Paragraphs five and six read: “However for Brayden, the
effects of the treatment offered were terrifying, and five weeks after starting a course of antidepressants he
suddenly experienced his first psychotic episode.”
behaviour deteriorated to the point where he got out of control and
attempted to harm himself,’ Ms Rowley said.”
Another boy falling through mental health gaps
19 Nov, 2009 01:00 AM
WAGGA boy Brayden Rowley has
a good heart, a wonderful sense of humour and a generous soul his loving mum
just hopes others can see that.
Annette Rowley is desperate for a
diagnosis for her beautiful eight-year-old son, but having exhausted every
available avenue through the NSW mental health system, is now not sure where to
After reading Karene Eggleton’s journey in The Weekend Advertiser,
the mother of four young boys felt compelled to come forward and let others know
Ms Eggleton’s son’s struggle to find appropriate care is not an isolated one.
While Brayden had displayed obvious signs of anxiety previously, his
condition began to escalate in February this year, and after seeking advice from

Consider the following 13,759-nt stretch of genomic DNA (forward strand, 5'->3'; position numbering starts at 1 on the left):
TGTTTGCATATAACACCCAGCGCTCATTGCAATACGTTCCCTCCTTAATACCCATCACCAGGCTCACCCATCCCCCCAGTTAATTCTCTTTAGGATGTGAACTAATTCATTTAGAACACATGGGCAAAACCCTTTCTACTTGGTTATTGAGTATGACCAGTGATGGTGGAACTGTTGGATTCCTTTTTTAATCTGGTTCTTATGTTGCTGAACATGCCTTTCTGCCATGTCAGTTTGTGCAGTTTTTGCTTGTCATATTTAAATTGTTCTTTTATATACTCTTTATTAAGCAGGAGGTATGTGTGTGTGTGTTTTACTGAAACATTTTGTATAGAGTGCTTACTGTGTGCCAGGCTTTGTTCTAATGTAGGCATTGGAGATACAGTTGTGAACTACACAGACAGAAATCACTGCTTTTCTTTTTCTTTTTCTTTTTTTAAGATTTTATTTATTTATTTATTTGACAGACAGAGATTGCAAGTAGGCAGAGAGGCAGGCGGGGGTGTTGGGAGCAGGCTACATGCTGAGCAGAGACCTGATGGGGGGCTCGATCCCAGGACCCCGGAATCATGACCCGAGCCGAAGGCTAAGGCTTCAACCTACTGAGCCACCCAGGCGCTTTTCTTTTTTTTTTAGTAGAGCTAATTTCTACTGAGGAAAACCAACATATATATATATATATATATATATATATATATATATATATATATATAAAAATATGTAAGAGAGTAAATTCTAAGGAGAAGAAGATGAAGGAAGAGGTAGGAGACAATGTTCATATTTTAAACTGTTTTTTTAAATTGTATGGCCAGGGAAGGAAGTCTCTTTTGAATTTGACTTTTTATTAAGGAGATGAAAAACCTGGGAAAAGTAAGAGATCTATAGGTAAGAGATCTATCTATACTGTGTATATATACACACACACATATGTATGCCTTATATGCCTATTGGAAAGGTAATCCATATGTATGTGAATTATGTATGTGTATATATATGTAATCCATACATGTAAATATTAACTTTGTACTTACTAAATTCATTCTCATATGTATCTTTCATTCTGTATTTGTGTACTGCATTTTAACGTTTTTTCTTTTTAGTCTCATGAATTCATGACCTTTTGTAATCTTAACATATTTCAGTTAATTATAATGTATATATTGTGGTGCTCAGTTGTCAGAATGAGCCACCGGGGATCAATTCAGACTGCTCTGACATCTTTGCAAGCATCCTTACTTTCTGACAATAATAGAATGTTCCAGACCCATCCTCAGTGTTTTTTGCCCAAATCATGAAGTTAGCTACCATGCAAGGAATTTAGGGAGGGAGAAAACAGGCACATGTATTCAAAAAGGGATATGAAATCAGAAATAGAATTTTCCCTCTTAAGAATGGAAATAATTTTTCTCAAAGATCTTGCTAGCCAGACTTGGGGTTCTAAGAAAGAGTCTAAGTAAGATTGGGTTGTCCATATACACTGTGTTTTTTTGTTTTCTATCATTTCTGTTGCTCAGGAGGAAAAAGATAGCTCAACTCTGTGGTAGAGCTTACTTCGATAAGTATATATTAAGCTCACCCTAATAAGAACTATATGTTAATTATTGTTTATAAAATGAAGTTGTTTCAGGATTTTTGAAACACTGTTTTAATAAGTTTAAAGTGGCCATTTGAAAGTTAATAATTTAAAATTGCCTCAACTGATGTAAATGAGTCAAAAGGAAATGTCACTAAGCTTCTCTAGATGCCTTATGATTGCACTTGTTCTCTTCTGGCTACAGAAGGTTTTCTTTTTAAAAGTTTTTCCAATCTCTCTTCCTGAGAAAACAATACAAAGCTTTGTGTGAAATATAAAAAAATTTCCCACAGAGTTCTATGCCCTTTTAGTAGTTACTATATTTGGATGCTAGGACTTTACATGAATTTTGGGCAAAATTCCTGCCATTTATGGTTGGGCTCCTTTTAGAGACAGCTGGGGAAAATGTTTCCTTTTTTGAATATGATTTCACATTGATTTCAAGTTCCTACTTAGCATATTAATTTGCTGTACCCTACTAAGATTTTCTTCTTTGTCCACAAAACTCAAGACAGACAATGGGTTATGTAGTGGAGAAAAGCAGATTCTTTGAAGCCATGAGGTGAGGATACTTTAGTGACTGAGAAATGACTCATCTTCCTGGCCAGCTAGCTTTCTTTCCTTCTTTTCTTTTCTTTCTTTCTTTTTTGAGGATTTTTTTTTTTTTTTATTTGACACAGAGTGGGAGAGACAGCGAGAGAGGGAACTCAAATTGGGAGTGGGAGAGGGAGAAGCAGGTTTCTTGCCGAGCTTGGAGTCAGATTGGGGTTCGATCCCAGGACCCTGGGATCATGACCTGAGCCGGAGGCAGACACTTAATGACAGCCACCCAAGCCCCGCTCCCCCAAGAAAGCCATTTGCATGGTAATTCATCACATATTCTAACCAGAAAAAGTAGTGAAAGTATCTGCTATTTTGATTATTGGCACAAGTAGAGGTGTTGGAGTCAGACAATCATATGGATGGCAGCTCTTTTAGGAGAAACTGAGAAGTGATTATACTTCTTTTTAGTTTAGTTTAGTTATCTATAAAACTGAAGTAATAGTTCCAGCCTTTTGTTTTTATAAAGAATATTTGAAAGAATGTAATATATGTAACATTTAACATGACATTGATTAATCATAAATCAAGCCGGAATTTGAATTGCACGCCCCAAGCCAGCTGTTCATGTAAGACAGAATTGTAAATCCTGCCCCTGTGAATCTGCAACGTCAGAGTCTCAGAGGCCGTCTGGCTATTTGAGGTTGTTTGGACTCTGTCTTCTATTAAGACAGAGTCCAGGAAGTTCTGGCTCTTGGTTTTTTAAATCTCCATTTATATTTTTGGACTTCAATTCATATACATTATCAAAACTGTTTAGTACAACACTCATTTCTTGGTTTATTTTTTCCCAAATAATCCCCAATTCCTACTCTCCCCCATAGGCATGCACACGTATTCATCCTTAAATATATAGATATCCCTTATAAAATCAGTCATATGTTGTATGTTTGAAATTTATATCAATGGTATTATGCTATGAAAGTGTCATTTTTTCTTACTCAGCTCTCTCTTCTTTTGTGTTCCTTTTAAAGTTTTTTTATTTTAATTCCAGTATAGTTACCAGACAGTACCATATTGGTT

his school Ms Rowley turned to Community Mental Health for assistance.
However for Brayden, the effects of the treatment offered were
terrifying, and five weeks after starting a course of antidepressants he
suddenly experienced his first psychotic episode.
deteriorated to the point where he got out of control and attempted to harm
himself,” Ms Rowley said.
“He felt so bad and he thought he was so bad
that we would be better off without him.”
On one particular occasion, Ms
Rowley called for an ambulance only to be informed none were available and
Braydon was then escorted to hospital in the back of a police van.
Rowley has since decided to cease Brayden’s antidepressant treatment and has
subsequently seen an improvement in her child.
Brayden has been through
extensive testing at Ms Rowley’s expense, including a cognitive assessment which
determined Brayden fell into the gifted and talented category, and testing by
ASPECT which revealed he is not affected by autism.
understands that her son does not fit neatly into any category but without a
diagnosis and individualised treatment, is concerned that he has been placed in
the too-hard basket.
“If the professionals don’t know what to do what am
I supposed to do?” she said.
Greater Southern Area Health Service
(GSAHS) chief executive Heather Gray yesterday said she was concerned that
Brayden’s family felt he was not receiving the level of care and treatment
expected from the mental health service.
Ms Gray said a senior manager
from the Wagga Wagga Community Mental Health team was attempting to contact Ms
Rowley today to discuss her concerns.
She said the GSAHS was unable to
comment publicly on individual cases.